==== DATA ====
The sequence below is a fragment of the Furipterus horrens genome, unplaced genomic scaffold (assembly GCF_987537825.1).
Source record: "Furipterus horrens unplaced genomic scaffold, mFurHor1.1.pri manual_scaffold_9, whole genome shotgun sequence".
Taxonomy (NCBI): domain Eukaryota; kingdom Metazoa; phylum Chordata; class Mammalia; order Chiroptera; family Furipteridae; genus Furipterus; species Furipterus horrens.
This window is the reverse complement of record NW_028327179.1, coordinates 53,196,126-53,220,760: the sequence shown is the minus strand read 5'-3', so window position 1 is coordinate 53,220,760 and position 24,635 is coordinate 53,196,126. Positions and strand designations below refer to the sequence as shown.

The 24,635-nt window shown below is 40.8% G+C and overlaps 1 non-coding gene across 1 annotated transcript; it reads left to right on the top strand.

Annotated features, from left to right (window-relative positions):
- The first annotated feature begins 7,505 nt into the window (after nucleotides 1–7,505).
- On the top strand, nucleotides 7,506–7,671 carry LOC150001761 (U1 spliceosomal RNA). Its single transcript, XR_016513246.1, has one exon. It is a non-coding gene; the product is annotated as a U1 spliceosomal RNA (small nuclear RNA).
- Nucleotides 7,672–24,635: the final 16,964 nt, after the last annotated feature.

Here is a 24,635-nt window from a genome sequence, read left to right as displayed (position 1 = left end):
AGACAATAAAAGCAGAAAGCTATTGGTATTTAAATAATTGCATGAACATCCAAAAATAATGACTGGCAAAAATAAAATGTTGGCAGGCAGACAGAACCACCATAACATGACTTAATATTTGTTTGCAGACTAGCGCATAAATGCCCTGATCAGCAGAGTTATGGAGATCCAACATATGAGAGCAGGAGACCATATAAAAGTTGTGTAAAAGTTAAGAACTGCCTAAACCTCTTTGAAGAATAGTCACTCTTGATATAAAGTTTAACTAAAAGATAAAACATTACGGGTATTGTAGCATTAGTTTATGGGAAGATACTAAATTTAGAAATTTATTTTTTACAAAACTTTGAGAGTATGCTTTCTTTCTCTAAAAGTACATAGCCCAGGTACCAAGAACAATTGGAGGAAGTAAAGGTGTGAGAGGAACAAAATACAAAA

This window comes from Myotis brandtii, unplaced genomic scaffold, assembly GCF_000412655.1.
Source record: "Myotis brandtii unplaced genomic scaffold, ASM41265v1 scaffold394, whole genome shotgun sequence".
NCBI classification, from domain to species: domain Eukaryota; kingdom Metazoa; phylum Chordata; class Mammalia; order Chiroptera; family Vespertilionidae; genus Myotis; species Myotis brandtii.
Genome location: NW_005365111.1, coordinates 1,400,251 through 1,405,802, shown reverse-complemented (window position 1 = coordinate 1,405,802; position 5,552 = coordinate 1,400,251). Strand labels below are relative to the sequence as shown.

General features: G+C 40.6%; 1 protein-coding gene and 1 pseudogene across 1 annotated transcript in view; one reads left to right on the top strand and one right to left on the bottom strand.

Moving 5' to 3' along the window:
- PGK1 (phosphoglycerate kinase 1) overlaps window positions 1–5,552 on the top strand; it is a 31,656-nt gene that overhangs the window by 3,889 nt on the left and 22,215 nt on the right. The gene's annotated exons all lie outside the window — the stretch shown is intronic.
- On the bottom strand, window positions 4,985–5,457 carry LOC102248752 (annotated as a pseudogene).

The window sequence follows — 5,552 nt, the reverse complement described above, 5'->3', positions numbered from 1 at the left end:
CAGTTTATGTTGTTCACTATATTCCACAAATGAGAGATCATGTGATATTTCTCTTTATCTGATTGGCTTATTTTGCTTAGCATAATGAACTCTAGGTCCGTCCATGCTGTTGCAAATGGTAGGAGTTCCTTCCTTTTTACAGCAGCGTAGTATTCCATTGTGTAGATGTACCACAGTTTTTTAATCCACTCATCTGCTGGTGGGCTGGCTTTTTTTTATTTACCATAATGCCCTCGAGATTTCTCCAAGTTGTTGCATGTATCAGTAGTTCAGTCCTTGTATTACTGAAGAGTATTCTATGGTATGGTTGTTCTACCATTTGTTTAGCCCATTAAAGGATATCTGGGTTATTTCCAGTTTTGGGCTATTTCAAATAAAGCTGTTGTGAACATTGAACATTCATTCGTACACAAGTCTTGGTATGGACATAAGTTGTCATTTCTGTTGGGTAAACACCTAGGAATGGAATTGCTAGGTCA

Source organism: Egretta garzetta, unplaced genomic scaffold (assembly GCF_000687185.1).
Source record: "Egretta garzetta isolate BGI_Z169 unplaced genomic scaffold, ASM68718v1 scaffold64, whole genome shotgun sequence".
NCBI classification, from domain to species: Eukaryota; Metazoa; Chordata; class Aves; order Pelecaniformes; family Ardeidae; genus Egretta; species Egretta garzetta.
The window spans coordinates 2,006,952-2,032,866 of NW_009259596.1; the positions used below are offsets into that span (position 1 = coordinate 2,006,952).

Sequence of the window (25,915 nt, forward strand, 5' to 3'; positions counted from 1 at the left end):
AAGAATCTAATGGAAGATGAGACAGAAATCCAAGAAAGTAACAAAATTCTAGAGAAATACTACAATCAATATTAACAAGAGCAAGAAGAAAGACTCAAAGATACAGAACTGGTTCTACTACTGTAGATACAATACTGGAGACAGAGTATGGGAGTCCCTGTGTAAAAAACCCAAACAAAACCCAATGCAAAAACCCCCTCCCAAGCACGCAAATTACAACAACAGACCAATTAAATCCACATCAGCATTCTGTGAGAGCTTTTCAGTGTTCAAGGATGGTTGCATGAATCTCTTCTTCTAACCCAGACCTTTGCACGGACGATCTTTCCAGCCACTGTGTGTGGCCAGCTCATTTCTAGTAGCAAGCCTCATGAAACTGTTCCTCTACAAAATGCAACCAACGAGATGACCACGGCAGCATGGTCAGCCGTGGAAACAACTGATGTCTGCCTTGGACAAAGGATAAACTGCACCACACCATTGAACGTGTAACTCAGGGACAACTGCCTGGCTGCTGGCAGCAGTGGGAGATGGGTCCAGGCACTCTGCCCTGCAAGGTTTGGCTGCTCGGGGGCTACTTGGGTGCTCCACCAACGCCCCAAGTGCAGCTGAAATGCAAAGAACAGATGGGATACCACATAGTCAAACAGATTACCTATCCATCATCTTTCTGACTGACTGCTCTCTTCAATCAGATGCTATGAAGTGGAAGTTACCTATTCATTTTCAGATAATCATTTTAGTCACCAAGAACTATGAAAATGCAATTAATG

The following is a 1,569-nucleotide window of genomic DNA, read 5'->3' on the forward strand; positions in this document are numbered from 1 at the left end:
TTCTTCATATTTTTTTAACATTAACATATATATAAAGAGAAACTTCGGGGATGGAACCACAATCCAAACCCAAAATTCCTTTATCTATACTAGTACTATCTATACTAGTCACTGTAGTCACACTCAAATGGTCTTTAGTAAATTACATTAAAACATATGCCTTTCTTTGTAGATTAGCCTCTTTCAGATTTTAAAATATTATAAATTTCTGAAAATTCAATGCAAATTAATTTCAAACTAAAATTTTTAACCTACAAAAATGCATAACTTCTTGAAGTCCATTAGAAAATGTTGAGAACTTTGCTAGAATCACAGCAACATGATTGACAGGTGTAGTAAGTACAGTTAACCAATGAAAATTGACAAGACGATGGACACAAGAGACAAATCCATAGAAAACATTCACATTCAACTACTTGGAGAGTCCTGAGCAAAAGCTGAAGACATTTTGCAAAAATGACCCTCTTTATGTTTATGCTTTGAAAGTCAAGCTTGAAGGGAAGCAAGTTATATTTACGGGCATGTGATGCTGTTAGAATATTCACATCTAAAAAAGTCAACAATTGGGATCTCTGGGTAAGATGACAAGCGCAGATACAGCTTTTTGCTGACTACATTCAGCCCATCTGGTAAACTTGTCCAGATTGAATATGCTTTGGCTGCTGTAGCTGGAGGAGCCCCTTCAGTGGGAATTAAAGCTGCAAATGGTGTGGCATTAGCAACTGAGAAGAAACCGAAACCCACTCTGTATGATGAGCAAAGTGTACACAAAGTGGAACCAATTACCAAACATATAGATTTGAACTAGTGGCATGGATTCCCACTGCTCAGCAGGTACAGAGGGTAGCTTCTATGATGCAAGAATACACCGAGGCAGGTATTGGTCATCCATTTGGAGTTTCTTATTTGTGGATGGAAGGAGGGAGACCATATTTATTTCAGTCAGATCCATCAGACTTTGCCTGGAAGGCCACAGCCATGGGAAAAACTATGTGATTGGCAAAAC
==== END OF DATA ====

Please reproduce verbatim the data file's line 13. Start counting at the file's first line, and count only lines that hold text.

Source record: "Myotis brandtii unplaced genomic scaffold, ASM41265v1 scaffold394, whole genome shotgun sequence".